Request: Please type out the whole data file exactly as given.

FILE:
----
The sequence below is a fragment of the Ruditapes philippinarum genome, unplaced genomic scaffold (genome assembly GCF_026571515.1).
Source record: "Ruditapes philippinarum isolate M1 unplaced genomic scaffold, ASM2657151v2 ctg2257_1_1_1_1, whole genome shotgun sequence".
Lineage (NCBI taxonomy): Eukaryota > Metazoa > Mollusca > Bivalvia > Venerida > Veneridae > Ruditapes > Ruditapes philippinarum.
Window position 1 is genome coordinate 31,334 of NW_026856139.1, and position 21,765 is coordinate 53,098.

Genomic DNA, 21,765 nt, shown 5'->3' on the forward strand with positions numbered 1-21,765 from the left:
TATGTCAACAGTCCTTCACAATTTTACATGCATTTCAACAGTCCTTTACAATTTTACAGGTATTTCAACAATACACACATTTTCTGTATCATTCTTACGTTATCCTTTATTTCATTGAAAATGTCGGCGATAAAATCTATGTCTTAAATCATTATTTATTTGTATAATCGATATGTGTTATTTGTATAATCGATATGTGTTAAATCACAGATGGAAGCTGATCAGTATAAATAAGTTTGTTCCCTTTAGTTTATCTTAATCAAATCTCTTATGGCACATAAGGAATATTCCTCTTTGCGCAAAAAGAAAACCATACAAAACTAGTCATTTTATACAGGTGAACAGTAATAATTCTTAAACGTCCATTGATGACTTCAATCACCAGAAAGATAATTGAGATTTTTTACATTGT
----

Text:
The sequence below is a fragment of the Ruditapes philippinarum genome, unplaced genomic scaffold (genome assembly GCF_026571515.1).
Source record: "Ruditapes philippinarum isolate M1 unplaced genomic scaffold, ASM2657151v2 ctg2257_1_1_1_1, whole genome shotgun sequence".
Lineage (NCBI taxonomy): Eukaryota > Metazoa > Mollusca > Bivalvia > Venerida > Veneridae > Ruditapes > Ruditapes philippinarum.
Window position 1 is genome coordinate 31,334 of NW_026856139.1, and position 21,765 is coordinate 53,098.

Genomic DNA, 21,765 nt, shown 5'->3' on the forward strand with positions numbered 1-21,765 from the left:
TATGTCAACAGTCCTTCACAATTTTACATGCATTTCAACAGTCCTTTACAATTTTACAGGTATTTCAACAATACACACATTTTCTGTATCATTCTTACGTTATCCTTTATTTCATTGAAAATGTCGGCGATAAAATCTATGTCTTAAATCATTATTTATTTGTATAATCGATATGTGTTATTTGTATAATCGATATGTGTTAAATCACAGATGGAAGCTGATCAGTATAAATAAGTTTGTTCCCTTTAGTTTATCTTAATCAAATCTCTTATGGCACATAAGGAATATTCCTCTTTGCGCAAAAAGAAAACCATACAAAACTAGTCATTTTATACAGGTGAACAGTAATAATTCTTAAACGTCCATTGATGACTTCAATCACCAGAAAGATAATTGAGATTTTTTACATTGT